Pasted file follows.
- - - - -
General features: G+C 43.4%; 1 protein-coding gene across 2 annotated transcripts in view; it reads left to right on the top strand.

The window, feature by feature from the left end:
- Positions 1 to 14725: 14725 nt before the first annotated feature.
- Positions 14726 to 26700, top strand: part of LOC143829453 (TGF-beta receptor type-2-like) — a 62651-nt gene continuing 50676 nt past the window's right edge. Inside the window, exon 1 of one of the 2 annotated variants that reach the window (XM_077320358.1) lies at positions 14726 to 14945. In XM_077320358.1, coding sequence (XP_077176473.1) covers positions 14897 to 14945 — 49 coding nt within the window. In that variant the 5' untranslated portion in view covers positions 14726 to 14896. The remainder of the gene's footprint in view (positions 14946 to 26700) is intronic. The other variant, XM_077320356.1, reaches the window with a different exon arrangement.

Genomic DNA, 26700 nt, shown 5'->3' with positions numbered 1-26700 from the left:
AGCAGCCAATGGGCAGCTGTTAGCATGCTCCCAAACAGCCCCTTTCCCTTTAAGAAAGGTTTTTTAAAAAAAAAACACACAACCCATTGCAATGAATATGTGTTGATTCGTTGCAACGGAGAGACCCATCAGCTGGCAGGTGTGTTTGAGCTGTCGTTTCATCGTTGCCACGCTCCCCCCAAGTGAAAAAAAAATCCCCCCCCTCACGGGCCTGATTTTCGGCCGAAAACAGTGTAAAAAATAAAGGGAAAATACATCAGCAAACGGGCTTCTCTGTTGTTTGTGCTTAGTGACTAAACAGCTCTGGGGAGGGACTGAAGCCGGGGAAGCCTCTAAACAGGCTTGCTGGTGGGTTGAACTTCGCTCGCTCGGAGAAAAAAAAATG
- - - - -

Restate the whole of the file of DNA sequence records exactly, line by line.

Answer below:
General features: G+C 43.4%; 1 protein-coding gene across 2 annotated transcripts in view; it reads left to right on the top strand.

The window, feature by feature from the left end:
- Positions 1 to 14725: 14725 nt before the first annotated feature.
- Positions 14726 to 26700, top strand: part of LOC143829453 (TGF-beta receptor type-2-like) — a 62651-nt gene continuing 50676 nt past the window's right edge. Inside the window, exon 1 of one of the 2 annotated variants that reach the window (XM_077320358.1) lies at positions 14726 to 14945. In XM_077320358.1, coding sequence (XP_077176473.1) covers positions 14897 to 14945 — 49 coding nt within the window. In that variant the 5' untranslated portion in view covers positions 14726 to 14896. The remainder of the gene's footprint in view (positions 14946 to 26700) is intronic. The other variant, XM_077320356.1, reaches the window with a different exon arrangement.

Genomic DNA, 26700 nt, shown 5'->3' with positions numbered 1-26700 from the left:
AGCAGCCAATGGGCAGCTGTTAGCATGCTCCCAAACAGCCCCTTTCCCTTTAAGAAAGGTTTTTTAAAAAAAAAACACACAACCCATTGCAATGAATATGTGTTGATTCGTTGCAACGGAGAGACCCATCAGCTGGCAGGTGTGTTTGAGCTGTCGTTTCATCGTTGCCACGCTCCCCCCAAGTGAAAAAAAAATCCCCCCCCTCACGGGCCTGATTTTCGGCCGAAAACAGTGTAAAAAATAAAGGGAAAATACATCAGCAAACGGGCTTCTCTGTTGTTTGTGCTTAGTGACTAAACAGCTCTGGGGAGGGACTGAAGCCGGGGAAGCCTCTAAACAGGCTTGCTGGTGGGTTGAACTTCGCTCGCTCGGAGAAAAAAAAATG